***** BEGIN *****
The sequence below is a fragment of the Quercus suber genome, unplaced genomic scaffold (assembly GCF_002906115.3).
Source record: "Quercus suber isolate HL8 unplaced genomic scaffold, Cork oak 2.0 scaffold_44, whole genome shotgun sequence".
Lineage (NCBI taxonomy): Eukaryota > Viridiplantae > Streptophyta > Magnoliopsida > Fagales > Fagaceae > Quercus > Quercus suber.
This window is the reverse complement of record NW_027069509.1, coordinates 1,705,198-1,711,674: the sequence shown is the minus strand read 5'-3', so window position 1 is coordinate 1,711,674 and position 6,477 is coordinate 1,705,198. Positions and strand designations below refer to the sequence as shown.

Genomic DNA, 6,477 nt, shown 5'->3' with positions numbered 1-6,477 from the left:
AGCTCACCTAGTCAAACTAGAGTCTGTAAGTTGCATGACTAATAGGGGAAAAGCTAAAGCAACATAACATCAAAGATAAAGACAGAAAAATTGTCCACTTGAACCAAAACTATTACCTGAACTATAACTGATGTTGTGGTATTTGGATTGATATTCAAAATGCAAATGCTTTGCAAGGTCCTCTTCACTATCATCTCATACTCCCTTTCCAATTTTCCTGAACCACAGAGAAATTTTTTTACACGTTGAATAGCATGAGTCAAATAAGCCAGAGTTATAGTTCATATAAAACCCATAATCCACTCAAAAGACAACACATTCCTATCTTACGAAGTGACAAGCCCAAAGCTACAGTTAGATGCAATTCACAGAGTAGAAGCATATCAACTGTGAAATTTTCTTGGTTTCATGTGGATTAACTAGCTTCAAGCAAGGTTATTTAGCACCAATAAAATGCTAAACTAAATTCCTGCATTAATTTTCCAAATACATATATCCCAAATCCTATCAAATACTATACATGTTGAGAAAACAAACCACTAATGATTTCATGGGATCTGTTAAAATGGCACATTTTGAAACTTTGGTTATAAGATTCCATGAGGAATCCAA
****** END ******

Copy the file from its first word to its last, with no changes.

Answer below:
The sequence below is a fragment of the Quercus suber genome, unplaced genomic scaffold (assembly GCF_002906115.3).
Source record: "Quercus suber isolate HL8 unplaced genomic scaffold, Cork oak 2.0 scaffold_44, whole genome shotgun sequence".
Lineage (NCBI taxonomy): Eukaryota > Viridiplantae > Streptophyta > Magnoliopsida > Fagales > Fagaceae > Quercus > Quercus suber.
This window is the reverse complement of record NW_027069509.1, coordinates 1,705,198-1,711,674: the sequence shown is the minus strand read 5'-3', so window position 1 is coordinate 1,711,674 and position 6,477 is coordinate 1,705,198. Positions and strand designations below refer to the sequence as shown.

Genomic DNA, 6,477 nt, shown 5'->3' with positions numbered 1-6,477 from the left:
AGCTCACCTAGTCAAACTAGAGTCTGTAAGTTGCATGACTAATAGGGGAAAAGCTAAAGCAACATAACATCAAAGATAAAGACAGAAAAATTGTCCACTTGAACCAAAACTATTACCTGAACTATAACTGATGTTGTGGTATTTGGATTGATATTCAAAATGCAAATGCTTTGCAAGGTCCTCTTCACTATCATCTCATACTCCCTTTCCAATTTTCCTGAACCACAGAGAAATTTTTTTACACGTTGAATAGCATGAGTCAAATAAGCCAGAGTTATAGTTCATATAAAACCCATAATCCACTCAAAAGACAACACATTCCTATCTTACGAAGTGACAAGCCCAAAGCTACAGTTAGATGCAATTCACAGAGTAGAAGCATATCAACTGTGAAATTTTCTTGGTTTCATGTGGATTAACTAGCTTCAAGCAAGGTTATTTAGCACCAATAAAATGCTAAACTAAATTCCTGCATTAATTTTCCAAATACATATATCCCAAATCCTATCAAATACTATACATGTTGAGAAAACAAACCACTAATGATTTCATGGGATCTGTTAAAATGGCACATTTTGAAACTTTGGTTATAAGATTCCATGAGGAATCCAA